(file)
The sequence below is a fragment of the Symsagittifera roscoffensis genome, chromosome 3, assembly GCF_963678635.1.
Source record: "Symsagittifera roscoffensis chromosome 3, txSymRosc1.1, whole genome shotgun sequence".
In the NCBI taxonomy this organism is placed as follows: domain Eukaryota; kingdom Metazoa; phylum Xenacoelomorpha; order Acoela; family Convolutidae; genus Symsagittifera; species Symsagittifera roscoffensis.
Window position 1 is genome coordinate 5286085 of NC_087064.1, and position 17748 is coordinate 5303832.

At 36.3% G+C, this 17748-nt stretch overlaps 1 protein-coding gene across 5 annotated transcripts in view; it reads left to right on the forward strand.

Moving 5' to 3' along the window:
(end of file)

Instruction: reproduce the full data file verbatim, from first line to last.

The sequence below is a fragment of the Symsagittifera roscoffensis genome, chromosome 3, assembly GCF_963678635.1.
Source record: "Symsagittifera roscoffensis chromosome 3, txSymRosc1.1, whole genome shotgun sequence".
In the NCBI taxonomy this organism is placed as follows: domain Eukaryota; kingdom Metazoa; phylum Xenacoelomorpha; order Acoela; family Convolutidae; genus Symsagittifera; species Symsagittifera roscoffensis.
Window position 1 is genome coordinate 5286085 of NC_087064.1, and position 17748 is coordinate 5303832.

At 36.3% G+C, this 17748-nt stretch overlaps 1 protein-coding gene across 5 annotated transcripts in view; it reads left to right on the forward strand.

Moving 5' to 3' along the window: